There were two symbols that struck me as clever but were then repeatedly shoved in our faces. The reworking of the iconic Great Gatsby book cover with the blue face initially excited me when I saw it as a billboard in the poor area, but then the cameras began continually zooming into it and we were even explicitly told that it was a metaphor for God seeing everything. So that got annoying. Equally, the green light at the end of Daisy’s dock as a symbol of Gatsby’s hope is timeless, so we shouldn’t need to be reminded of it every few minutes. Both of these were smart ideas but poorly executed, which was an all too prevalent theme here.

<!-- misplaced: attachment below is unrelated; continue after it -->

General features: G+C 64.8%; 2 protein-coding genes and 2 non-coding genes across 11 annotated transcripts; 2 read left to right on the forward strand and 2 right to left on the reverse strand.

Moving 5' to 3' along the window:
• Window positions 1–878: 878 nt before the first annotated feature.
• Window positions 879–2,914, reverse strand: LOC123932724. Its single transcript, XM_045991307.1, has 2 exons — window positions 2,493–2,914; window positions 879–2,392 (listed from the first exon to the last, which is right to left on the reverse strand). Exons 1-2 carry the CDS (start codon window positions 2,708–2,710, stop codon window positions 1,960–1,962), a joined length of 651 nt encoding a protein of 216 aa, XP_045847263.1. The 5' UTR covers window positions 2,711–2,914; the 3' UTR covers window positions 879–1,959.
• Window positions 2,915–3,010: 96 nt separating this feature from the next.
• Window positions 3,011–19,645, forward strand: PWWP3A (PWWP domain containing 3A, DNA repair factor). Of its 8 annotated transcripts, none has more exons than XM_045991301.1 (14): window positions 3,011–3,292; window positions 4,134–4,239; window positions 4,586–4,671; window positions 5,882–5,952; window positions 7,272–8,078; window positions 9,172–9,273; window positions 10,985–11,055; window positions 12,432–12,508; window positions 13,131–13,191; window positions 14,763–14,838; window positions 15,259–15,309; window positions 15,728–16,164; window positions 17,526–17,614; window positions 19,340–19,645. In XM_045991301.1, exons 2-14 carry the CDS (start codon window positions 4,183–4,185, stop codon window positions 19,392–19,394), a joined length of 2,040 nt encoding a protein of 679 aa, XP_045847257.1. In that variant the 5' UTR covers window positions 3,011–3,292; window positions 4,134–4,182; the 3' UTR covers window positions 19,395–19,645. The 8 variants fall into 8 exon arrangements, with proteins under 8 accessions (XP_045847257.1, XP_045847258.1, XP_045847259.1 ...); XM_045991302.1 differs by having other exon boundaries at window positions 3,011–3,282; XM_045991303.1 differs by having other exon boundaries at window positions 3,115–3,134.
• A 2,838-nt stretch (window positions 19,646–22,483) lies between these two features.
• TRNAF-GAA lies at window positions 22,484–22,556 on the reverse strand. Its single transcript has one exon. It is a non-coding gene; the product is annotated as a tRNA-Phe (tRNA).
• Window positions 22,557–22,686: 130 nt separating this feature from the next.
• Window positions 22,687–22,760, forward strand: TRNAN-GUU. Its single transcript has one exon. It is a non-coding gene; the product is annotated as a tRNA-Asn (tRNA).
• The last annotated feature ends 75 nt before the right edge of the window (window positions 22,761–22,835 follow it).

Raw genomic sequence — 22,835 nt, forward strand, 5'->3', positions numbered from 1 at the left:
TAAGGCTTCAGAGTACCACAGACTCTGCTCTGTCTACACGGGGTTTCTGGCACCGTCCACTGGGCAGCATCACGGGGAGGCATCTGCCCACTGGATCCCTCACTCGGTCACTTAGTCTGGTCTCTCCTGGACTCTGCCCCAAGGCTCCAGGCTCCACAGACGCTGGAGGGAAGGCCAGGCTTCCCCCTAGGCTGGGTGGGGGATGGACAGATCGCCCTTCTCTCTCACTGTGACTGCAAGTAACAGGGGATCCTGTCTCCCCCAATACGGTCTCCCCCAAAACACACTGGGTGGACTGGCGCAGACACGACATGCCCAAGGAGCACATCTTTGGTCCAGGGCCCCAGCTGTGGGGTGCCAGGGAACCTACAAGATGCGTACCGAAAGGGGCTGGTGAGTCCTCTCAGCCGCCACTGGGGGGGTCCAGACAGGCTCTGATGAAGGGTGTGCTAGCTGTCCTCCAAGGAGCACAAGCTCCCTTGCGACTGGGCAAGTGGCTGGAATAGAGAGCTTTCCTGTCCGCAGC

The use of modern music (Jay Z, Lana Del Ray etc.) throughout the film is somewhat successful due to the way it complements the vivid visual style on show, but during the party scenes it’s actually made to feel quite out of place by the fact that we’re offered many glimpses of the traditional swing bands who were actually playing at these events. We see them playing their instruments and we see people dancing but it doesn’t fit together. We see women mouthing along to the words we can actually hear but then this obviously doesn’t work with the visuals of what’s going on around her. It all gets quite confused.